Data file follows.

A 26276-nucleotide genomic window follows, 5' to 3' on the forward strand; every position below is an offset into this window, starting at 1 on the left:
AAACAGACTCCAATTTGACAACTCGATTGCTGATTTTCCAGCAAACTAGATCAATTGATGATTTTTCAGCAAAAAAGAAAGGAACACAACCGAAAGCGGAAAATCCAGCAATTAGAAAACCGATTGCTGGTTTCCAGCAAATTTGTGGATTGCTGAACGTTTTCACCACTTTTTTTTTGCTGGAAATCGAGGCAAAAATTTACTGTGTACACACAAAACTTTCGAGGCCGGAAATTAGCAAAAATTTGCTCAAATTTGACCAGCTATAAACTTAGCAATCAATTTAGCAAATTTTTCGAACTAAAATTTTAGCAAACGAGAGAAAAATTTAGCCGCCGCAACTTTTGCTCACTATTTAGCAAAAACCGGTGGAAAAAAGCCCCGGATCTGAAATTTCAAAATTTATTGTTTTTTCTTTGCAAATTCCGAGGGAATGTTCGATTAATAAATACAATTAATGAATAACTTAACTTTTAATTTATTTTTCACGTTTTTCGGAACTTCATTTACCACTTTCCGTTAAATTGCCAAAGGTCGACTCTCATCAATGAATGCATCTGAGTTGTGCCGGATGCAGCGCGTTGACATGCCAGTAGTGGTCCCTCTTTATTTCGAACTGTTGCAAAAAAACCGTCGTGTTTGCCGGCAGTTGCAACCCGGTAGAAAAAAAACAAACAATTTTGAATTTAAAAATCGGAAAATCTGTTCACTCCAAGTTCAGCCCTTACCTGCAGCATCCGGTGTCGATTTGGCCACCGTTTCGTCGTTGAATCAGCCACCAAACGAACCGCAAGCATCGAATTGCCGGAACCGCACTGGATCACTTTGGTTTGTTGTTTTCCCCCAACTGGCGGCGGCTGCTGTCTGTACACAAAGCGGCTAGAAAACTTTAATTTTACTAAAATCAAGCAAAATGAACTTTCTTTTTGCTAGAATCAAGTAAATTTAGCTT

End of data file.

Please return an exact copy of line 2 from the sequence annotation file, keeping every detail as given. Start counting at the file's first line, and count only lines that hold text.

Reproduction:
AAACAGACTCCAATTTGACAACTCGATTGCTGATTTTCCAGCAAACTAGATCAATTGATGATTTTTCAGCAAAAAAGAAAGGAACACAACCGAAAGCGGAAAATCCAGCAATTAGAAAACCGATTGCTGGTTTCCAGCAAATTTGTGGATTGCTGAACGTTTTCACCACTTTTTTTTTGCTGGAAATCGAGGCAAAAATTTACTGTGTACACACAAAACTTTCGAGGCCGGAAATTAGCAAAAATTTGCTCAAATTTGACCAGCTATAAACTTAGCAATCAATTTAGCAAATTTTTCGAACTAAAATTTTAGCAAACGAGAGAAAAATTTAGCCGCCGCAACTTTTGCTCACTATTTAGCAAAAACCGGTGGAAAAAAGCCCCGGATCTGAAATTTCAAAATTTATTGTTTTTTCTTTGCAAATTCCGAGGGAATGTTCGATTAATAAATACAATTAATGAATAACTTAACTTTTAATTTATTTTTCACGTTTTTCGGAACTTCATTTACCACTTTCCGTTAAATTGCCAAAGGTCGACTCTCATCAATGAATGCATCTGAGTTGTGCCGGATGCAGCGCGTTGACATGCCAGTAGTGGTCCCTCTTTATTTCGAACTGTTGCAAAAAAACCGTCGTGTTTGCCGGCAGTTGCAACCCGGTAGAAAAAAAACAAACAATTTTGAATTTAAAAATCGGAAAATCTGTTCACTCCAAGTTCAGCCCTTACCTGCAGCATCCGGTGTCGATTTGGCCACCGTTTCGTCGTTGAATCAGCCACCAAACGAACCGCAAGCATCGAATTGCCGGAACCGCACTGGATCACTTTGGTTTGTTGTTTTCCCCCAACTGGCGGCGGCTGCTGTCTGTACACAAAGCGGCTAGAAAACTTTAATTTTACTAAAATCAAGCAAAATGAACTTTCTTTTTGCTAGAATCAAGTAAATTTAGCTT